Glenn Beck’s ER Experience: Much Ado About A Total Lack of Perspective

So we’ve all been subjected to CNN’s poorly informed pundit’s “harrowing” ER experience. From what I can gather, he had a thrombosed hemorrhoid, waited for 40 minutes to be brought back to a room and around 2 hours for pain medications. He sobbed when recounting the event and how unfair it was that he, Glenn Beck, had to wait for medical care. Somehow, this has become a national news sensation and is being touted as an example of how horrible our medical system is. To top it all off, Beck’s hemorrhoids are now ridiculously being likened to the Edith Rodriguez tragedy, who actually died in a L.A. ER waiting room after waiting for hours to be seen.
I’m an ER doctor and although I do agree that our health care system is in trouble and is riddled with problems, Glenn Beck’s rectal pain does not showcase any of them.

As far as his 40 minute wait time goes, certainly he was in pain and this should be treated as expediently as possible, but I’m sorry to inform the general public that a 40 minute wait is really short! Although our hospitals only have a 15-30 minute wait, most hospitals routinely have 2 hour or longer wait times, sometimes 12 or more hours for less acute issues! It is unfortunate that he had to wait 2 hours for pain medications, but I would assume that in a busy ER, there were likely much more pressing issues from other patients like heart attacks and people trying to die. There are multiple reasons for prolonged wait times in emergency departments. The most common is because of triage protocols. From all of the patients presenting to an ER, we must take the sickest patients back first – strokes, chest pain, active bleeding, respiratory compromise, sepsis (severe infections), etc, come back first. Unfortunately there are many people that present to ERs that do not actually need emergency care and these people must wait for the more acute complaints to be take care of.
Bonus rant: These are patients with coughs, colds, rashes, some chronic conditions, and a plethora of other complaints that should be treated by primary care as an outpatient rather than in an emergency department. Some come because they couldn’t get into their primary care doctor or don’t even have one, some come because they didn’t want to wait for primary care, some just want immediate gratification, and some just have noplace else to go. Regardless of the cause, primary care complaints clog up the department so poorly informed pundits screaming in peroneal agony need to wait until the other patients are cleared out. We are actually mandated by law to give a medical screening exam to any patient that presents to the ER, regardless of their complaint, be it emergent, chronic, or completely ridiculous. All this without requesting any information about ability to pay or insurance status, we must see them all. The most frequent abusers of the emergency system tend to be those on our public assistance programs, MediCal here in California. These are “heavy utilizers”, people that choose to go to the ER for even minor complaints, because they know that they can be seen quickly and they don’t have to pay a copay. Now the taxpayers get a $500 ER bill for what would have been a $75 primary care visit. Unfortunately, since there is no personal accountability built into our public health system, there is no incentive to use the system properly. In the same vein, a surprising number of patients utilizing our public health system are smokers, spending the equivalent of a low-cost heath insurance policy on a pack of cigarettes per day (~$150/month) and incurring billions of dollars collectively in smoking related healthcare costs and lost wages. These patients cost the system and the taxpayers a ridiculous amount of money and often will keep other emergency patients from being seen in a timely fashion.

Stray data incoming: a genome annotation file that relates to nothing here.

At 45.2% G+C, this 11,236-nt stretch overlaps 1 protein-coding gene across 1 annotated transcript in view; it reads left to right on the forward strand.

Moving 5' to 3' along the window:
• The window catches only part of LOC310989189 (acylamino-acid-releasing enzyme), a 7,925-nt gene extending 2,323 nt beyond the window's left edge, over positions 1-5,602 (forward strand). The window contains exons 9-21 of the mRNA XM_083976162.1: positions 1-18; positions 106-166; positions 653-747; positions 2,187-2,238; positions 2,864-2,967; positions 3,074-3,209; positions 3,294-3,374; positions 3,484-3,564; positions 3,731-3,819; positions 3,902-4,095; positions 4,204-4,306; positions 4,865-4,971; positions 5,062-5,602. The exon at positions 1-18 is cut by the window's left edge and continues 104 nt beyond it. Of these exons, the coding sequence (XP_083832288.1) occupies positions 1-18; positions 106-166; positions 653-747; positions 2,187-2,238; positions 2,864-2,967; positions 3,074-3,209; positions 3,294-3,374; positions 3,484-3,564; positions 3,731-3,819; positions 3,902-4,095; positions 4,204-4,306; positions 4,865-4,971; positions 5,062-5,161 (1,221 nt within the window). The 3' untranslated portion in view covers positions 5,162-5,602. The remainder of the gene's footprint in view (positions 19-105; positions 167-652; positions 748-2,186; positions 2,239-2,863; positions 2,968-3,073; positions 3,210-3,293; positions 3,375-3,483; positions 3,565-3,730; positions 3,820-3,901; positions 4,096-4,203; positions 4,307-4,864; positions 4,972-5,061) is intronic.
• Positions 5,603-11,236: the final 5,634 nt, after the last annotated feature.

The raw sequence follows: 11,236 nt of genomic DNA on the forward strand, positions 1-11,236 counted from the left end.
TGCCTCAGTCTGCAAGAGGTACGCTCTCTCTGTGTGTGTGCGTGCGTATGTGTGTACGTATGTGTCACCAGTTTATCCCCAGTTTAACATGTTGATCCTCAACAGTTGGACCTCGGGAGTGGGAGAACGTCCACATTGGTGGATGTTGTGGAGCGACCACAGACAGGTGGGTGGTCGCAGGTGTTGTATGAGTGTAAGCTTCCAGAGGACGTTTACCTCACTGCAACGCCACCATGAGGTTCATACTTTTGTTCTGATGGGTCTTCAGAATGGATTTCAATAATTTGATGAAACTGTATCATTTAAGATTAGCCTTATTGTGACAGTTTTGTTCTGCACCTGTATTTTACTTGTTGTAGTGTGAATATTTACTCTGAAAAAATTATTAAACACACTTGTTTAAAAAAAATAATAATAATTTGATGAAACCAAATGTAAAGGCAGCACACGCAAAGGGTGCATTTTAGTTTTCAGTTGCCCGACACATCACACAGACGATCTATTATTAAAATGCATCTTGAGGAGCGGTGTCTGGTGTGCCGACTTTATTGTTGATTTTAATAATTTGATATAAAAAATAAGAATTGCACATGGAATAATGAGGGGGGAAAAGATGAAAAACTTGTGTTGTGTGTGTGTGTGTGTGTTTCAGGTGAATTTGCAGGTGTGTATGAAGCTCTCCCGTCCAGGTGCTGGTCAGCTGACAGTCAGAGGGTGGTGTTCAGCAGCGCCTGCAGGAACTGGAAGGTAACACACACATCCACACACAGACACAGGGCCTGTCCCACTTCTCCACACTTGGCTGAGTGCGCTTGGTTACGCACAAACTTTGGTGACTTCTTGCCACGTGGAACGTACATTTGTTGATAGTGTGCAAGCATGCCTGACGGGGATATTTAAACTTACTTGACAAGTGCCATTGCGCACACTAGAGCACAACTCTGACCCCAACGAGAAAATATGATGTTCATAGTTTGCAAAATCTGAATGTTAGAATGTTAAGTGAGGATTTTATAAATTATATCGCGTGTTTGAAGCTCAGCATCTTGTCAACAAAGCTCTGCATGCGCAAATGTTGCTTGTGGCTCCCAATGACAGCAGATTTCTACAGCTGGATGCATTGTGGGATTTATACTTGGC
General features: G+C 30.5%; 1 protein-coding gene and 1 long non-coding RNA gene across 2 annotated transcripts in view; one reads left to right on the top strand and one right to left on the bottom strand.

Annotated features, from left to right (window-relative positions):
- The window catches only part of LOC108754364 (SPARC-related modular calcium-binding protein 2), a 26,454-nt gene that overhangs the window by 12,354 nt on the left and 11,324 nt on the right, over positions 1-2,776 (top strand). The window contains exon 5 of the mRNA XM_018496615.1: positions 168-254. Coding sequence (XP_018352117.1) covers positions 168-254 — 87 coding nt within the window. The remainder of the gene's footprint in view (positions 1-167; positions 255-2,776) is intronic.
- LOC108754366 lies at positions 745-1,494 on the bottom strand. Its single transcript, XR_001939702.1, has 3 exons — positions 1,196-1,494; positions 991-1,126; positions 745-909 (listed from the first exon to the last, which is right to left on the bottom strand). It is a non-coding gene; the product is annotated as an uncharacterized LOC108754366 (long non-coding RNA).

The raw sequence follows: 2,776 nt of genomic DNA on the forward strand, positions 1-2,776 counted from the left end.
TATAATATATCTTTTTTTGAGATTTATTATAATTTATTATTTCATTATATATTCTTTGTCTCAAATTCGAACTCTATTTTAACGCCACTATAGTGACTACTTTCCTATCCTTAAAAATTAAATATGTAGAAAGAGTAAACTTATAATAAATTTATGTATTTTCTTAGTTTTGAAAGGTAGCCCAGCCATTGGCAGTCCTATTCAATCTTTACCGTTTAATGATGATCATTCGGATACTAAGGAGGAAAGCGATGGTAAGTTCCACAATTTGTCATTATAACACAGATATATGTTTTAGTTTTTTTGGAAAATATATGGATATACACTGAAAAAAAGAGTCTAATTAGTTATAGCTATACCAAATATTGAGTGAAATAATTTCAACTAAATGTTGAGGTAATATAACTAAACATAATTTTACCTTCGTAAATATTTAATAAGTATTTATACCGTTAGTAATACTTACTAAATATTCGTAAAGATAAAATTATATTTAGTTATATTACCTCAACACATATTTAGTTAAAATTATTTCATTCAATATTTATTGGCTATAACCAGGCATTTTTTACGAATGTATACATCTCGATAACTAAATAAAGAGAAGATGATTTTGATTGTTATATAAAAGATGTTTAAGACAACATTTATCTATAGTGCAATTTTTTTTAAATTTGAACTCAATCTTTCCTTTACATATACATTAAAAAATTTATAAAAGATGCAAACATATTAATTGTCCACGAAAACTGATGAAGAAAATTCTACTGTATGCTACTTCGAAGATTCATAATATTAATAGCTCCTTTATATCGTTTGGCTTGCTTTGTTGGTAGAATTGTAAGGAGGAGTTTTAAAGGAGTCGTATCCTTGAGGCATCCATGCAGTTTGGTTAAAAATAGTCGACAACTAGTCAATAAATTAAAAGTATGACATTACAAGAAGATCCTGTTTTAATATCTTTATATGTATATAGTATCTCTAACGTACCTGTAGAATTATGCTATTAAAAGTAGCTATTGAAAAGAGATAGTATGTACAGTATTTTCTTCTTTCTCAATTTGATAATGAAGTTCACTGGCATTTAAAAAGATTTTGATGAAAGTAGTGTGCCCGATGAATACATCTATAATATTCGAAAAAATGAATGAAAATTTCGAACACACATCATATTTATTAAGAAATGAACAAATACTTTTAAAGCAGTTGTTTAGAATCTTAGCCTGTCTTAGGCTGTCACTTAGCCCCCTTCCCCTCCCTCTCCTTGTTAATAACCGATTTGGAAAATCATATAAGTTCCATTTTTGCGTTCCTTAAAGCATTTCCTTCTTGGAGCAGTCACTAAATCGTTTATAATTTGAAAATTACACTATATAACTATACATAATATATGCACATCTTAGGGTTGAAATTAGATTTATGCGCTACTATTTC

The problem with our healthcare system today is not with the physicians, nurses, and other staff, we all strive to give our patients the best care we can considering the circumstances at any given time. We’re there to help, and even though we didn’t sign up to be spit on, cursed at, swung at, vomited on, sprayed with blood and other body fluids, plus have ridiculous lawsuits filed against us, we go to work anyway and try to give some help to whomever comes in, regardless or race, creed, disease state, wimpitude factor, or ability to pay. Many of you have seen Sicko, so you know that insurance companies are a big part of the problem. I think two other major contributors to our healthcare crisis are frivolous lawsuits (often from unreasonable expectation of care), and a lack of personal responsibility from a patient perspective. If insurance coverage is made non-profit, medical liability is reformed, and people have to pay the health costs of their lifestyle choices (ie: smokers pay for smoking related illness costs, obese patients contribute extra to care for cardiac disease and diabetes, etc), we’ll see a significant decrease in cost to everyone and more efficient care. Leaving healthcare up to the free market is a recipe for disaster – right now we outspend every other country in the world by far, yet our health system ranks 37th!
How’s that free market working for you?

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